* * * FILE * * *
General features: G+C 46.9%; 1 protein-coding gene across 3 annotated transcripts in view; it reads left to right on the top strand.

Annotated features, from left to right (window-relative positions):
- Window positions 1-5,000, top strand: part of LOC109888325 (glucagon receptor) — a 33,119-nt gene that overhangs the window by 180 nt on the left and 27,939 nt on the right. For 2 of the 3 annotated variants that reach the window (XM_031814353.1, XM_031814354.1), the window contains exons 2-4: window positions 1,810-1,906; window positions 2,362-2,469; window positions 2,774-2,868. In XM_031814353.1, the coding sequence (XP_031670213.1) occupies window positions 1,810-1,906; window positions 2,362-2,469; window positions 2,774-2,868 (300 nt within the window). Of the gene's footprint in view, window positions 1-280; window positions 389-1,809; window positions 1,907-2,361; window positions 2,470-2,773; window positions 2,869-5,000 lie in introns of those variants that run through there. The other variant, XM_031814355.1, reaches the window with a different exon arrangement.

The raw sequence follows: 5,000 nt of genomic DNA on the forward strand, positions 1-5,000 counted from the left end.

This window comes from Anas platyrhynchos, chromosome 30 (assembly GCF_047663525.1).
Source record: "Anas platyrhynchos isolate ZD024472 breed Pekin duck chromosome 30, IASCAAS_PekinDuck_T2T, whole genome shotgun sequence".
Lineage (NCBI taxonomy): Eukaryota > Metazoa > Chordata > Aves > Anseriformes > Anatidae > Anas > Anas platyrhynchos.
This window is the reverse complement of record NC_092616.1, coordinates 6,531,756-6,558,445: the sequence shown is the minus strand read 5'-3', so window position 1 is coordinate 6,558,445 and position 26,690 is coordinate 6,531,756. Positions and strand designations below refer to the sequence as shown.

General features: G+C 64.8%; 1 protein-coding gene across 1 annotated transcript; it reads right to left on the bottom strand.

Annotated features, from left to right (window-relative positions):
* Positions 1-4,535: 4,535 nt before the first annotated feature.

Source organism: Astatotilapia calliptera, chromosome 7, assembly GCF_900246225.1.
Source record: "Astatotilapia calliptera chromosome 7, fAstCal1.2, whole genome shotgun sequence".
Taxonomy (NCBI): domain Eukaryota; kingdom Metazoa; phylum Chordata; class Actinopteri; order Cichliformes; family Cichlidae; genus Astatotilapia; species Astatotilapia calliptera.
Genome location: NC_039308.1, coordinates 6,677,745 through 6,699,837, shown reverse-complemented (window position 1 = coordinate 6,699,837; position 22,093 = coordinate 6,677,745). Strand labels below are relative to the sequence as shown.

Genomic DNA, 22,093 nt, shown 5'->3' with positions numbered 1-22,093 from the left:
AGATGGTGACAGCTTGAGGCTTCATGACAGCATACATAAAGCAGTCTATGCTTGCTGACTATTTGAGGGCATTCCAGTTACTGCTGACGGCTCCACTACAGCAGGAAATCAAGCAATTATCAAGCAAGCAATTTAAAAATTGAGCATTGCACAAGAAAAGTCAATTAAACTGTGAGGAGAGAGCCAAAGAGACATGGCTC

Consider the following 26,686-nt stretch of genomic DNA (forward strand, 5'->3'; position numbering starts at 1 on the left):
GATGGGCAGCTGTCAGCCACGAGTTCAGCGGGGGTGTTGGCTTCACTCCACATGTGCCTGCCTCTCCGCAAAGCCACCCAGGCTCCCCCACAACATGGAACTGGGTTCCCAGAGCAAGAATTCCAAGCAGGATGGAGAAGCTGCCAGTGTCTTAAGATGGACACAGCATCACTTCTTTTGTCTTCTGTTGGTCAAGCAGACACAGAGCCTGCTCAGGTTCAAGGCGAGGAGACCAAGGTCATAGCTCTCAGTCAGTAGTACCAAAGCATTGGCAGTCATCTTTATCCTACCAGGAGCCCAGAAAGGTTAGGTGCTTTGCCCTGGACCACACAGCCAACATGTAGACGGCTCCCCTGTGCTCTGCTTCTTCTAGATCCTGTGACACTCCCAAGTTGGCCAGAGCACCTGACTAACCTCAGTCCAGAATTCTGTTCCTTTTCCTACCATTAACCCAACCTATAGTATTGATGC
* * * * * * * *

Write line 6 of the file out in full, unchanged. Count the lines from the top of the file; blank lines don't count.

Source record: "Anas platyrhynchos isolate ZD024472 breed Pekin duck chromosome 30, IASCAAS_PekinDuck_T2T, whole genome shotgun sequence".